I actually made this dish a couple of months ago, but never got around to putting it in my blog. There’s not much to say about it, other than that spaghetti and meatballs are delicious. What’s not to love about pasta, sauce, and dressed-up meat?

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Of course, not all spaghetti and meatballs are created equal. But I’ve had my share of meatballs, and I’ve never had any better than these. This dish is a classic that will always please.

Classic Spaghetti and Meatballs (from Cooks Illustrated January 1998)

Serves 4 to 6

CI note: This streamlined recipe can be on the table in under an hour.

Bridget note: I find that recipes almost always call for more pasta per sauce than I prefer. Therefore, I would serve this with 12 ounces pasta instead of the 1 pound that the recipe calls for.

Meatballs
2 slices white sandwich bread (crusts discarded), torn into small cubes
½ cup buttermilk or 6 tablespoons plain yogurt thinned with 2 tablespoons sweet milk
¾ pound ground beef chuck (or 1 pound if omitting ground pork below)
¼ pound ground pork (to be mixed with ground chuck)
¼ cup grated Parmesan cheese
2 tablespoons minced fresh parsley leaves
1 large egg yolk
1 small clove garlic, minced (1 teaspoon)
¾ teaspoon table salt
Ground black pepper
vegetable oil for pan-frying (about 1¼ cups)

Simple Tomato Sauce
2 tablespoons extra-virgin olive oil
1 teaspoon minced garlic
1 can (28 ounces) crushed tomatoes
1 tablespoon minced fresh basil leaves
Table salt and ground black pepper
1 pound spaghetti
grated Parmesan cheese
1. For the meatballs: Combine bread and buttermilk in small bowl, mashing occasionally with fork, until smooth paste forms, about 10 minutes.

2. Mix all meatball ingredients, including bread mixture and pepper to taste in medium bowl. Lightly form 3 tablespoons of mixture into 1½-inch round meatballs; repeat with remaining mixture to form approximately 14 meatballs. (Compacting them can make the meatballs dense and hard. Can be placed on large plate, covered loosely with plastic wrap, and refrigerated for several hours.)

3. Bring 4 quarts of water to boil in large pot for cooking pasta.

4. Meanwhile, heat ¼-inch vegetable oil over medium-high heat in 10- or 11-inch sauté pan. When edge of meatball dipped in oil sizzles, add meatballs in single layer. Fry, turning several times, until nicely browned on all sides, about 10 minutes, regulating heat as needed to keep oil sizzling but not smoking. Transfer browned meatballs to paper towel–lined plate; set aside. Repeat, if necessary, with remaining meatballs.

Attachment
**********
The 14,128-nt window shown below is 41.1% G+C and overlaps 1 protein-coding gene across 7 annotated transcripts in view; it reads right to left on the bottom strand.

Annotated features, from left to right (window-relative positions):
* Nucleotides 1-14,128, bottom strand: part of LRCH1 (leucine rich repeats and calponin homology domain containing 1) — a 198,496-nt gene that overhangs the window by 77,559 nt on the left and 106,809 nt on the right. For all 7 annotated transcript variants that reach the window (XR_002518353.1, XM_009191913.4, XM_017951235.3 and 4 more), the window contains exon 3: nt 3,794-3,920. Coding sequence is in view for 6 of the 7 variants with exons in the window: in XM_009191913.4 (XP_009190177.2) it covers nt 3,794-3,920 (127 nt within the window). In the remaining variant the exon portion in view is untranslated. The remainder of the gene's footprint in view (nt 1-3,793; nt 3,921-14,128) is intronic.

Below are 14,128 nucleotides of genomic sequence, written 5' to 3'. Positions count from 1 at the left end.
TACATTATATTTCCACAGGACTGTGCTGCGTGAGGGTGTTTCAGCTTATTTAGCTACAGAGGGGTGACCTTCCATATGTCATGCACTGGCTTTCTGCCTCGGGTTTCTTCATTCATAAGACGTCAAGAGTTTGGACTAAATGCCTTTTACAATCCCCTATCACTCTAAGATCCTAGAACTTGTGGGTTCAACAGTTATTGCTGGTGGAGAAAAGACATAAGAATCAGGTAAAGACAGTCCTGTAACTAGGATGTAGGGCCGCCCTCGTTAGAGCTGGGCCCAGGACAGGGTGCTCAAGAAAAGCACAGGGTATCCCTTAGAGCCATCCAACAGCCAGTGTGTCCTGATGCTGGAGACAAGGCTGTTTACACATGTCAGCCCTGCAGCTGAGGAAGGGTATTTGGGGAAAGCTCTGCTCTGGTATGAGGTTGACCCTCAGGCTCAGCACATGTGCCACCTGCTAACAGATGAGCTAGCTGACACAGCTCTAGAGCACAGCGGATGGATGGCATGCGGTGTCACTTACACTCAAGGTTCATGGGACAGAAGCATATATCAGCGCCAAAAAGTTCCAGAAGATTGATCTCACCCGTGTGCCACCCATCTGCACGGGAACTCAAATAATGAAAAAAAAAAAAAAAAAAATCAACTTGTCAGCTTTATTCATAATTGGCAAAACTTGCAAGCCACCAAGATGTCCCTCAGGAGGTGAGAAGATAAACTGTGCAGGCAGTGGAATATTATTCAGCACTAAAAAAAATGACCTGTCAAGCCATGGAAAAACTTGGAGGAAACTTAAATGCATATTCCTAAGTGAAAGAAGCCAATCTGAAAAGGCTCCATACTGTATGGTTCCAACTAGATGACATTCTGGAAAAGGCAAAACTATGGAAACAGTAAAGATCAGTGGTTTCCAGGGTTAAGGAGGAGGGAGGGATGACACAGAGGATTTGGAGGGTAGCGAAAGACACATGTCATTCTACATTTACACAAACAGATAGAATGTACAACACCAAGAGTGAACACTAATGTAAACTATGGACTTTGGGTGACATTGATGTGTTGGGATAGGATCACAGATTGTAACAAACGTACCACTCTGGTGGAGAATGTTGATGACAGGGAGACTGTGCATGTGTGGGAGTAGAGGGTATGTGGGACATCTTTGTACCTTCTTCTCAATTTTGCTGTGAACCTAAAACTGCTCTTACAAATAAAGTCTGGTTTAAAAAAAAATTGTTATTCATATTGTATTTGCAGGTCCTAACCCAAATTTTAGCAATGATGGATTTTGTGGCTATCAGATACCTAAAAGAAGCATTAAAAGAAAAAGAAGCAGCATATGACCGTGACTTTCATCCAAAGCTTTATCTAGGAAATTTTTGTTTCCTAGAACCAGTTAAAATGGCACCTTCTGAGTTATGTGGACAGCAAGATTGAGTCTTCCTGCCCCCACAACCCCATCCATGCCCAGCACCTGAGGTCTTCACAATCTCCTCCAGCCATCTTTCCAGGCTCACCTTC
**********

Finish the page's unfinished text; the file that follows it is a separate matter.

5. For the sauce, discard oil in pan, leaving behind any browned bits. Add olive oil along with garlic; sauté, scraping up any browned bits, just until garlic is golden, about 30 seconds. Add tomatoes, bring to boil, and simmer gently until sauce thickens, about 10 minutes. Stir in basil; add salt and pepper to taste. Add meatballs and simmer, turning them occasionally, until heated through, about 5 minutes. Keep warm over low flame.

6. Meanwhile, add 1 tablespoon salt and pasta to boiling water. Cook until al dente, drain, and return to pot. Ladle several large spoonfuls of tomato sauce (without meatballs) over spaghetti and toss until noodles are well coated. Divide pasta among individual bowls and top each with a little more tomato sauce and 2 to 3 meatballs. Serve immediately with grated cheese passed separately.

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Smitten Kitchen is my new favorite cookbook. In the past month since discovering Deb’s blog, I’ve made seven of her recipes. When I’m trying to come up with cooking ideas, I just scan through her recipe page. Rather than rehash each dish in detail, I’m combining them into one entry.

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Boozy Baked French Toast

Of all of Deb’s recipes that I’ve made recently, this is my and Dave’s favorite. For one thing, it takes all of 10 minutes to put together, and that can be done the night before. In the morning, just cook it in the oven for half an hour, and voila – a great breakfast. The recipe is supposedly adaptable to whatever flavors you’re in the mood for or you have available, but I’ve only made it one way. I was planning to follow Deb’s recent favorite, with triple sec and orange zest, but I use “planning” loosely, as I didn’t actually bother to get either triple sec or orange zest. Instead, I used Grand Marnier as the alcohol, the zest of one grapefruit, and a splash of vanilla extract. It was fantastic. It was like Creamsicle French Toast. I made it again a week later, exactly the same way. This is why I have a loaf of challah in my freezer right now, and a grapefruit languishing in my crisper drawer, waiting for me to get back from New Mexico and make this great and easy dish for my friends who will be visiting.

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Artichoke Ravioli